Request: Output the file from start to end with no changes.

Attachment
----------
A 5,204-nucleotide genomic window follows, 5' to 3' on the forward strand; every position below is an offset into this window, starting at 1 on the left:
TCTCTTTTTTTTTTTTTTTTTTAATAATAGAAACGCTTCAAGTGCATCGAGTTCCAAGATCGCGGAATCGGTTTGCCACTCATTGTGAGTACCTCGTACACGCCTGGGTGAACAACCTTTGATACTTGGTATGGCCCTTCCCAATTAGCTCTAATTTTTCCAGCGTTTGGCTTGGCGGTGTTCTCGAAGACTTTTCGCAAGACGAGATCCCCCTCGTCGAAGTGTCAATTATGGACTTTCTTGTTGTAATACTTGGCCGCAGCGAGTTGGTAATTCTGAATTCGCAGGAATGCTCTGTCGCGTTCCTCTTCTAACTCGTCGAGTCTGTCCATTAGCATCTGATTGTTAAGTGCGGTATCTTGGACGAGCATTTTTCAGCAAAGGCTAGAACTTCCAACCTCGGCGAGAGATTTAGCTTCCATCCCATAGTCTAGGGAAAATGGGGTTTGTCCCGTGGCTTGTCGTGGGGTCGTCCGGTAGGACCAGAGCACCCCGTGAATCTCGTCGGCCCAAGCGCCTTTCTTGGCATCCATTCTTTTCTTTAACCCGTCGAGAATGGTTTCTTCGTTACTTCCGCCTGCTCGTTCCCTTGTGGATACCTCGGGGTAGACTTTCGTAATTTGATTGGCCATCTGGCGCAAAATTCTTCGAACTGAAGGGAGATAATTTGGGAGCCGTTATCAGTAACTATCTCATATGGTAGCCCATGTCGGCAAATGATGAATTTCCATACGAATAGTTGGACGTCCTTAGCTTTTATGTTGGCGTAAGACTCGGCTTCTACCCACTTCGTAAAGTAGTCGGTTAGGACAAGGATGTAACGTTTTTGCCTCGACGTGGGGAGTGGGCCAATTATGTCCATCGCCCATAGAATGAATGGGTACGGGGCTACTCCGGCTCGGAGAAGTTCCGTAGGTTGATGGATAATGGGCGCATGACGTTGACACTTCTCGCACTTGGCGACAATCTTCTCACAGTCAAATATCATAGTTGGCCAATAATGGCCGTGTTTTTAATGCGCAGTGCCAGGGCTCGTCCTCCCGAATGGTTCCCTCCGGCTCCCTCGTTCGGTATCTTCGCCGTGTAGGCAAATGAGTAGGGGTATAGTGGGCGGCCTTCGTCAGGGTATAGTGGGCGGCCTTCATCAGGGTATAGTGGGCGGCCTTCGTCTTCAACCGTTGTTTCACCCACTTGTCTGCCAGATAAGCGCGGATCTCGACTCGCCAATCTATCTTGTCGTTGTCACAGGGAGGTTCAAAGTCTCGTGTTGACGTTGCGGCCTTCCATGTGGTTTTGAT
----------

A 5,204-nucleotide genomic window follows, 5' to 3' on the forward strand; every position below is an offset into this window, starting at 1 on the left:
TCTCTTTTTTTTTTTTTTTTTTAATAATAGAAACGCTTCAAGTGCATCGAGTTCCAAGATCGCGGAATCGGTTTGCCACTCATTGTGAGTACCTCGTACACGCCTGGGTGAACAACCTTTGATACTTGGTATGGCCCTTCCCAATTAGCTCTAATTTTTCCAGCGTTTGGCTTGGCGGTGTTCTCGAAGACTTTTCGCAAGACGAGATCCCCCTCGTCGAAGTGTCAATTATGGACTTTCTTGTTGTAATACTTGGCCGCAGCGAGTTGGTAATTCTGAATTCGCAGGAATGCTCTGTCGCGTTCCTCTTCTAACTCGTCGAGTCTGTCCATTAGCATCTGATTGTTAAGTGCGGTATCTTGGACGAGCATTTTTCAGCAAAGGCTAGAACTTCCAACCTCGGCGAGAGATTTAGCTTCCATCCCATAGTCTAGGGAAAATGGGGTTTGTCCCGTGGCTTGTCGTGGGGTCGTCCGGTAGGACCAGAGCACCCCGTGAATCTCGTCGGCCCAAGCGCCTTTCTTGGCATCCATTCTTTTCTTTAACCCGTCGAGAATGGTTTCTTCGTTACTTCCGCCTGCTCGTTCCCTTGTGGATACCTCGGGGTAGACTTTCGTAATTTGATTGGCCATCTGGCGCAAAATTCTTCGAACTGAAGGGAGATAATTTGGGAGCCGTTATCAGTAACTATCTCATATGGTAGCCCATGTCGGCAAATGATGAATTTCCATACGAATAGTTGGACGTCCTTAGCTTTTATGTTGGCGTAAGACTCGGCTTCTACCCACTTCGTAAAGTAGTCGGTTAGGACAAGGATGTAACGTTTTTGCCTCGACGTGGGGAGTGGGCCAATTATGTCCATCGCCCATAGAATGAATGGGTACGGGGCTACTCCGGCTCGGAGAAGTTCCGTAGGTTGATGGATAATGGGCGCATGACGTTGACACTTCTCGCACTTGGCGACAATCTTCTCACAGTCAAATATCATAGTTGGCCAATAATGGCCGTGTTTTTAATGCGCAGTGCCAGGGCTCGTCCTCCCGAATGGTTCCCTCCGGCTCCCTCGTTCGGTATCTTCGCCGTGTAGGCAAATGAGTAGGGGTATAGTGGGCGGCCTTCGTCAGGGTATAGTGGGCGGCCTTCATCAGGGTATAGTGGGCGGCCTTCGTCTTCAACCGTTGTTTCACCCACTTGTCTGCCAGATAAGCGCGGATCTCGACTCGCCAATCTATCTTGTCGTTGTCACAGGGAGGTTCAAAGTCTCGTGTTGACGTTGCGGCCTTCCATGTGGTTTTGAT